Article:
Rasterize[lineart3d, ImageResolution -> 300]

enter image description here

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  • $\begingroup$ +1 Nice work halmir! I do need to change the type of line pattern from the example image, so if you can edit your answer to allow for that we may just have a winner! $\endgroup$ – R Hall Mar 11 at 18:30
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    $\begingroup$ You could modify magnifying value and allow negative. $\endgroup$ – halmir Mar 11 at 18:50
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Here's my attempt, which uses the neural net Carl Lange referred to, plots mesh lines with ListPlot3D, and finds a 'nice' view point to see the lines.

net = NetModel["Single-Image Depth Perception Net Trained on NYU Depth V2 and Depth in the Wild Data"];
img = Import["https://www.liveenhanced.com/wp-content/uploads/2017/12/Beauty-Of-Bears-Ears-National-Monument.jpg"];
{x, y} = ImageDimensions[img];

height = 1 - Rescale[ArrayResample[net[img], Round[{x, y}/4]]];

meshlines = ListPlot3D[
  400 Reverse[height], 
  Mesh -> 100, MeshFunctions -> {#2 &}, 
  DataRange -> {{0, x}, {0, y}}, PlotStyle -> None
];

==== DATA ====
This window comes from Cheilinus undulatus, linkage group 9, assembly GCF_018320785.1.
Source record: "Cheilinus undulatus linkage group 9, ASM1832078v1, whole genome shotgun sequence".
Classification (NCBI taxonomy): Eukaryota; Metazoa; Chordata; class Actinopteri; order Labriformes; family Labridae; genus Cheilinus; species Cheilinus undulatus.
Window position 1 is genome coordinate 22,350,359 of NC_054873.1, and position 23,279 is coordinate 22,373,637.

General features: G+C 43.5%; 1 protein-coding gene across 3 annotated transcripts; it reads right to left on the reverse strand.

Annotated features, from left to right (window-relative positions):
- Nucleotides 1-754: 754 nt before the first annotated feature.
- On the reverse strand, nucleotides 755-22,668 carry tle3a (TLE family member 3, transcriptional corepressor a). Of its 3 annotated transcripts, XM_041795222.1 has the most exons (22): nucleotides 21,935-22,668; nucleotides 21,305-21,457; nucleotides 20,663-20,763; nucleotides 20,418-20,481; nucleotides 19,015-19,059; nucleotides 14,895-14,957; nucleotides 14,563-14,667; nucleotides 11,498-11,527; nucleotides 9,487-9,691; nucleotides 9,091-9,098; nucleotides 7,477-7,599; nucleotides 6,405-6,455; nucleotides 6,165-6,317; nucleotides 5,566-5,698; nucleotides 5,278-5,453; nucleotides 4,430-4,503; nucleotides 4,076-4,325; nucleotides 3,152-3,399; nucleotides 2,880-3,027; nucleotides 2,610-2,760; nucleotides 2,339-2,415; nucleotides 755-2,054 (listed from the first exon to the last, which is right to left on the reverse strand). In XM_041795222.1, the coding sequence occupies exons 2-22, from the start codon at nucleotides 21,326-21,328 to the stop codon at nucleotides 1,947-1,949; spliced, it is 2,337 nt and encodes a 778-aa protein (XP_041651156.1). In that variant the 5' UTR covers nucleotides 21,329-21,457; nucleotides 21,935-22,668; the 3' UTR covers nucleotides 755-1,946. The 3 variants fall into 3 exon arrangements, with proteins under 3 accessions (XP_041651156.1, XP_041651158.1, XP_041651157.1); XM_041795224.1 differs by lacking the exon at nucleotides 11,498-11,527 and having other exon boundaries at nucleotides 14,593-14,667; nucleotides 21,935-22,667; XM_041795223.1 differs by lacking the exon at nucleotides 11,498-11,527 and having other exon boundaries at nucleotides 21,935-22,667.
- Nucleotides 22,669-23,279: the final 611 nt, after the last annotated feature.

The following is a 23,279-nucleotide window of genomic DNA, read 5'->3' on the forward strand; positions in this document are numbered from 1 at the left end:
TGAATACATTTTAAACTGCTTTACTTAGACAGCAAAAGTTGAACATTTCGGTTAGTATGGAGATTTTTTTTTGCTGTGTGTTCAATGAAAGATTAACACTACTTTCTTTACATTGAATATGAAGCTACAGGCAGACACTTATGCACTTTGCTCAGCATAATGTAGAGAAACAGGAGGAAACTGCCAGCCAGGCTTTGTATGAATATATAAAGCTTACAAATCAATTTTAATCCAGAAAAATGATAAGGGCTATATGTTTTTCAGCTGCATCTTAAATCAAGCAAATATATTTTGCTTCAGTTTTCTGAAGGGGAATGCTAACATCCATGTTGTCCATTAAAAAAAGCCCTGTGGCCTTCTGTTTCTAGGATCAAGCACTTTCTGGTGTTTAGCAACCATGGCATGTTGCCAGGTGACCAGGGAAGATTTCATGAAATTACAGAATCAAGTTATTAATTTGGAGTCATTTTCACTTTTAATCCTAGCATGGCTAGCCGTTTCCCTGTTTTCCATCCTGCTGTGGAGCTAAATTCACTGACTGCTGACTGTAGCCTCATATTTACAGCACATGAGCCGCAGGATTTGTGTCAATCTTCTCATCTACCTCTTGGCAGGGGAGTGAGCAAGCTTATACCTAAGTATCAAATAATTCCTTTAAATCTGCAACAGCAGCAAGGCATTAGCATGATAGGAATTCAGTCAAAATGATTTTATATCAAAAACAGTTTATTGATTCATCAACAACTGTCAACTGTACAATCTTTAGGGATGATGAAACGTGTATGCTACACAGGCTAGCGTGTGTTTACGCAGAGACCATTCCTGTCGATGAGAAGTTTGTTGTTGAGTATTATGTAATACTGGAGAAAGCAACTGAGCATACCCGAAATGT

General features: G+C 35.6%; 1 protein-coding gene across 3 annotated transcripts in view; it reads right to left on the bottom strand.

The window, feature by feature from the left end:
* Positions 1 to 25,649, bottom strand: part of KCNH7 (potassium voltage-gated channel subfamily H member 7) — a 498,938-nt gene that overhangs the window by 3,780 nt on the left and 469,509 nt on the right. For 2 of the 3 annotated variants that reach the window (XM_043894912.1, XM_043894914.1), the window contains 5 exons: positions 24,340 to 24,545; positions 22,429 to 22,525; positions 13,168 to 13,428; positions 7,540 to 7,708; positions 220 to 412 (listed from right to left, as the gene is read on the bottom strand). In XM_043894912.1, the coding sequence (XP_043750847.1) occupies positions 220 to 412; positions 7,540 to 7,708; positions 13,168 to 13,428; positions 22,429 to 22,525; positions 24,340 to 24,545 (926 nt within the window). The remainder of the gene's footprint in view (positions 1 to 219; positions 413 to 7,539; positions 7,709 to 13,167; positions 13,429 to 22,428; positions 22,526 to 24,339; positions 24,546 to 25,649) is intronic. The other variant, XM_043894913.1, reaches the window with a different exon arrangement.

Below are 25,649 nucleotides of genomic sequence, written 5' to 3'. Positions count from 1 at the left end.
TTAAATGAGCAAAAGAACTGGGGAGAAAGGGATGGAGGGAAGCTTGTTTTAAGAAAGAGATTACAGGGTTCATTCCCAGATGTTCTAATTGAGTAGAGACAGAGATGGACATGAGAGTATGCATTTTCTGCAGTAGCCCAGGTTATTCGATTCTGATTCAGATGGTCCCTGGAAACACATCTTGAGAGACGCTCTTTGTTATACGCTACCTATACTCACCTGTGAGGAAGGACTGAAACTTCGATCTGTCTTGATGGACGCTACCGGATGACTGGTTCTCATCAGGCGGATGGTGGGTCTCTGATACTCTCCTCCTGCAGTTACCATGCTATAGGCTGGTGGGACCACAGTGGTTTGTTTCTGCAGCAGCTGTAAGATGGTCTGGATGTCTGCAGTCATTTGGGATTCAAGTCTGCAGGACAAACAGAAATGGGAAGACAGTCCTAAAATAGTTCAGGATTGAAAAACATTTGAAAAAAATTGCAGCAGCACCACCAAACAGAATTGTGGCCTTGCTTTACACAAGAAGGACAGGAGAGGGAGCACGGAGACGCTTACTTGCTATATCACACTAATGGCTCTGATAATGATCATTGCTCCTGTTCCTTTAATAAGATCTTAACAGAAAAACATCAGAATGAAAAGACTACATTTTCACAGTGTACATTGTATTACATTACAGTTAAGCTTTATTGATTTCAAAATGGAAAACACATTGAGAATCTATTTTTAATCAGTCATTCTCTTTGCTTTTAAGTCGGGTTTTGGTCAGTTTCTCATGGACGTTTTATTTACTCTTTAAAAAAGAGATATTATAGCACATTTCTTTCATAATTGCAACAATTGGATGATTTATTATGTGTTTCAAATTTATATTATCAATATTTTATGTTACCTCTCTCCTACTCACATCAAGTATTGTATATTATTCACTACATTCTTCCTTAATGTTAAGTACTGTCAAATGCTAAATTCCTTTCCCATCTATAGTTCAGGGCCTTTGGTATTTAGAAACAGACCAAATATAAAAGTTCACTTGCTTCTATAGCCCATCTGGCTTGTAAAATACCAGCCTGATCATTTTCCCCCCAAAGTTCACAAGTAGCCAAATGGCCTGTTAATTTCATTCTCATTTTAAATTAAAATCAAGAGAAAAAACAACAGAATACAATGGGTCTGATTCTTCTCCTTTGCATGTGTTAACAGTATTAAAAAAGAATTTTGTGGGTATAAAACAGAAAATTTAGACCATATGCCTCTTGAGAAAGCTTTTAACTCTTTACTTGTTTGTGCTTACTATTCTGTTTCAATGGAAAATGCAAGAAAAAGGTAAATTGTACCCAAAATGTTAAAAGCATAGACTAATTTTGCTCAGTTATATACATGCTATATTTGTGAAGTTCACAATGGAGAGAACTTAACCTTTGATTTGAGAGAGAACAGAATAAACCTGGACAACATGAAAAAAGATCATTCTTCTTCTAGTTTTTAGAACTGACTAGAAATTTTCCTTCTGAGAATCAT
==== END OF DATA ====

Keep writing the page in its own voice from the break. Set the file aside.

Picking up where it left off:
mr = DiscretizeGraphics[meshlines, 
  MeshCellStyle -> {1 -> Black}, PlotTheme -> "Lines"];

M = MomentOfInertia[Point[MeshCoordinates[mr]]];

{v1, v2} = Rest[Eigenvectors[M]];

Show[mr, ViewVertical -> {0, 0, -1}, 
  ViewPoint -> {0, 10, 10} Normalize[Cross[v1, v2]]]

enter image description here

It might be possible to accentuate the detail better by finding a suitable power to raise height to, e.g. height^2, etc.


Here's a way to project into 2D, rather than adjusting the ViewPoint in 3D:

MeshRegion[
  -PrincipalComponents[MeshCoordinates[mr]][[All, 1 ;; 2]], 
  MeshCells[mr, 1], 
  PlotTheme -> "Lines", MeshCellStyle -> {1 -> Black}
]

enter image description here


Here's a way to add some smooth edge lines. There's room for improvement here -- both in the implementation and output -- and the high degree splines take some time to render.

The idea is to edge detect, break up branch points to get a collection of path curves, approximate each path with a smooth curve, then map into 3D.

boundary = Thinning[EdgeDetect[im, 10]];

brokenboundary = ImageMultiply[boundary, ColorNegate[MorphologicalBranchPoints[boundary]]];

ones = Position[Reverse[Transpose[ImageData[brokenboundary]], {2}], 1];

g = NearestNeighborGraph[ones, {All, 1.5}];

comps = WeaklyConnectedGraphComponents[g];

paths = FindHamiltonianPath /@ comps;

hmap = ListInterpolation[400 Reverse[Transpose[height], {2}], {{0, x}, {0, y}}];
paths3d = Apply[{##, hmap[##]} &, paths, {2}];

Show[
  mr, 
  Graphics3D[{AbsoluteThickness[1], BSplineCurve[#, SplineDegree -> Length[#] - 1] & /@ paths3d}], 
  ViewVertical -> {0, 0, -1}, 
  ViewPoint -> {0, 10, 10} Normalize[Cross[v1, v2]]
]

enter image description here

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  • $\begingroup$ This is really nice, great work! $\endgroup$ – Carl Lange Mar 11 at 17:51